Every Thursday we select a few of your Twitter questions and provide the long-form answers they deserve. For a chance to have your question published on Birds 24/7, send it to @Tim_McManus.
From @ChefOrnicador_: Is Miami a true candidate to trade up if Eric Fisher is still there at #4?? They have two second round picks.
I can see the Dolphins trying to trade up, definitely. They hold the 12th overall pick and will likely have to move into the top seven to grab one of the three coveted tackles (Luke Joeckel, Fisher and Lane Johnson). But honestly? I’m starting to have my doubts that Fisher will still be there at 4. In a first round full of question marks, one thing that teams seem to agree on is that the tackles are quality options. Maybe Jacksonville or Oakland takes Fisher. Maybe a team leaps into the No. 2 or three hole and snatches him (the Raiders apparently wouldn’t mind trading out), but it’s quite plausible that two of the tackles are off the board by the time Philly is on the clock.
From @Ryeboat: with talk of the top 3 OT going possibly in the top 8 picks, what are the chances the Eagles trade down for more picks?
If the tackles are as hot as insiders seem to think they are, then you probably stay put at 4 if you want one. If Fisher and Joeckel are both taken with the first three picks, it won’t be long before Johnson (and maybe D.J. Fluker?) are picked off. I can see the Eagles moving back if Joeckel and Fisher are gone and they aren’t as high on Johnson, or if tackle isn’t the target in Round 1. I don’t anticipate them trading out of the top-10, whatever the case may be.
Howie Roseman seems to think that there are quality tackles sprinkled through the latter rounds. He also seems to think (as others do) that pass-rushers will be harder to find outside of the first round. Maybe that influences their decision if they are choosing between two players with similar grades.
From @aerelorn: What do you make of Dion Jordan’s career stats: 0 interceptions and only 2 pass breakups. Is his coverage ability overrated?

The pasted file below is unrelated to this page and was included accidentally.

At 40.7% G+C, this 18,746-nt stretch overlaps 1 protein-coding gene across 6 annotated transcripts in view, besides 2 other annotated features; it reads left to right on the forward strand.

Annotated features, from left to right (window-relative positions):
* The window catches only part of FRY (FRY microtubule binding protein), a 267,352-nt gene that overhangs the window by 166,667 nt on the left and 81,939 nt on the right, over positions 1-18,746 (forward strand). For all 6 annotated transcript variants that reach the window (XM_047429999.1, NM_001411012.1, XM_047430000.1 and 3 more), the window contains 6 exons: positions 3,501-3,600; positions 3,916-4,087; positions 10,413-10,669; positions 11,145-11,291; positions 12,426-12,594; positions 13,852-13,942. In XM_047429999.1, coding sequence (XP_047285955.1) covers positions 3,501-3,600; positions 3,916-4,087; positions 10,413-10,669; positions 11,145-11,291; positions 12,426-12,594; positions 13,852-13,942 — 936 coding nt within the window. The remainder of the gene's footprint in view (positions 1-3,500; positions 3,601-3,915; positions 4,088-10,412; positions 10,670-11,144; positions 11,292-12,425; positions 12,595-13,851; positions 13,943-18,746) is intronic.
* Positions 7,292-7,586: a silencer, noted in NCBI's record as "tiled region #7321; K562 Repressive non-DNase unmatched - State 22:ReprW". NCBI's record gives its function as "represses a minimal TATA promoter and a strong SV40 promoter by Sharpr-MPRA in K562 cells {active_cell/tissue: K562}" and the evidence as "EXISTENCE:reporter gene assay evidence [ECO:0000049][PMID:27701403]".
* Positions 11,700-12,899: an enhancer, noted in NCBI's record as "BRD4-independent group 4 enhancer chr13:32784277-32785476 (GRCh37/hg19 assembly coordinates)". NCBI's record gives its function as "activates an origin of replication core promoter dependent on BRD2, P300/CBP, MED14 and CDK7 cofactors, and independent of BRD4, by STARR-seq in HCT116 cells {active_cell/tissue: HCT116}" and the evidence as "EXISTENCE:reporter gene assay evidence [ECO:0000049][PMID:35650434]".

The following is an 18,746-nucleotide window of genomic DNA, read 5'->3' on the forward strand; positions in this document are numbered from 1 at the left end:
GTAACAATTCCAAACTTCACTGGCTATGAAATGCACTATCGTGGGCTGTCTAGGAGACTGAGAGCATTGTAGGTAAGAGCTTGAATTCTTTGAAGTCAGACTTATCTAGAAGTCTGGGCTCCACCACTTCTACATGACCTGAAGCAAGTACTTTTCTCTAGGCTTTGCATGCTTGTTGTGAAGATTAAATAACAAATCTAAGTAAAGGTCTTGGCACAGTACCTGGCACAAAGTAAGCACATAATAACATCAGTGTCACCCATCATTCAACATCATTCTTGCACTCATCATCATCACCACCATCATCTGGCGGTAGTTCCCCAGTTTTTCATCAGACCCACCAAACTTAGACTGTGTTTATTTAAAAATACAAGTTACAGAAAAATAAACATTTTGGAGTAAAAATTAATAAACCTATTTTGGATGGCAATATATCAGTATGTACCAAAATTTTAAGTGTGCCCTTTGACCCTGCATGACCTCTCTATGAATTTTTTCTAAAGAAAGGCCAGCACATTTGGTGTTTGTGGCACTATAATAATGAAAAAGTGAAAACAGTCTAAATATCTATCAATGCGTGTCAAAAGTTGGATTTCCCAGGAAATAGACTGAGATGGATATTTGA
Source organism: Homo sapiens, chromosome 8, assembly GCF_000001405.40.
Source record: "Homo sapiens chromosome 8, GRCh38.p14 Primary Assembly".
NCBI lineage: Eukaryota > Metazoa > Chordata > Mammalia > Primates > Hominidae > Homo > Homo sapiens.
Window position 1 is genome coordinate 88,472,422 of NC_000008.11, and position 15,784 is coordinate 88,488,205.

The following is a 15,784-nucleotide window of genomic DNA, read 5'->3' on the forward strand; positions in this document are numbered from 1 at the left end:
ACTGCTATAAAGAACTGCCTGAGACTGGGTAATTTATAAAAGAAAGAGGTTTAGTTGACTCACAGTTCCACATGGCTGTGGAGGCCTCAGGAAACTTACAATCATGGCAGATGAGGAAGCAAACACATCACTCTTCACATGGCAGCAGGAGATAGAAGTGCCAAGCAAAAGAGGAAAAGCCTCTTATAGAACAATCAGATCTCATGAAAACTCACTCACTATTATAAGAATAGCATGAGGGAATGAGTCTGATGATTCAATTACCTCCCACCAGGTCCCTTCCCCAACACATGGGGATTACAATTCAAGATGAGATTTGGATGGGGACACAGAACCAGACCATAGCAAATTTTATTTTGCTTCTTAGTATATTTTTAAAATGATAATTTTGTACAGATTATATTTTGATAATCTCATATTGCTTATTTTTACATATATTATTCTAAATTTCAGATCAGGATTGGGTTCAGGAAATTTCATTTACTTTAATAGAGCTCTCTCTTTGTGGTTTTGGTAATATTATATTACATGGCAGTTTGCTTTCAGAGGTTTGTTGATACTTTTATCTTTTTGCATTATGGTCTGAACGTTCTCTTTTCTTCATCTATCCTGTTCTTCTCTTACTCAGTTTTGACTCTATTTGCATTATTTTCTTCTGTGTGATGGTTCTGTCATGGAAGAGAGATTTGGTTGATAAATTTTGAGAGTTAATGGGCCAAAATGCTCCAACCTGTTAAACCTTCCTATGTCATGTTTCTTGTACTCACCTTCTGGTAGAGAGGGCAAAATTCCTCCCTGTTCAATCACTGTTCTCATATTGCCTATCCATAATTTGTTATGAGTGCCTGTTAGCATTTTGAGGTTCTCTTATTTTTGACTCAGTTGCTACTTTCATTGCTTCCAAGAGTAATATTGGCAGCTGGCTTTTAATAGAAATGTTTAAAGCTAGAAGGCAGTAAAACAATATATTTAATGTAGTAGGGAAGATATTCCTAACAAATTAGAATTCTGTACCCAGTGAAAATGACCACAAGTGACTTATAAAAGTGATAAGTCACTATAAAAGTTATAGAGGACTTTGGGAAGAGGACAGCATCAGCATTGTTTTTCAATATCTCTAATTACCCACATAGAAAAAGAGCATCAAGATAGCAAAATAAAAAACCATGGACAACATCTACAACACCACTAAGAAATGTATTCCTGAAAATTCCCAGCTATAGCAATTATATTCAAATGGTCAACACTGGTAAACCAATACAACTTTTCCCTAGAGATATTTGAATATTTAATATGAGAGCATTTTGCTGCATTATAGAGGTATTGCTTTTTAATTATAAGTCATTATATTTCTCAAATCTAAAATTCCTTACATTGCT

Jordan is one of those pass rushers that could be available at 4. I have concerns about him being overrated, period. He had a total of 14.5 sacks at Oregon. (Jarvis Jones, by comparison, had 14.5 last season alone). Yes, Jordan was dealing with a shoulder injury for much of last year and had to transition from the offensive side of the ball to defense early on, but you would prefer that your top-5 pick had better numbers overall. With Jordan, you have to project. But as Chip Kelly points out, that is true to a degree for all draft picks.
“It’s easy to go hindsight and say we knew this draft was this. But you really don’t know,” said Kelly. “It’s the same process that we went through in college. If you look at what are the top 5 or six players in the draft, they weren’t the top 5 or six high school players five years ago. Dion Jordan is one of the top players out there, and we were smart enough at Oregon to recruit him as a wide receiver. Now he’s going to play outside linebacker, defensive end in the NFL. You look at Lane Johnson, who was a high school quarterback, and now he’s an offensive tackle who is a top pick, the list goes on and on. And Ziggy Ansah was playing basketball and went to BYU to play basketball, and now he may be a Top 10 pick.”
The key is trying to figure out which players have the best chance of developing, and eventually thriving at this level. Kelly will surely have an opinion or two on Jordan in that respect, having coached him at Oregon.
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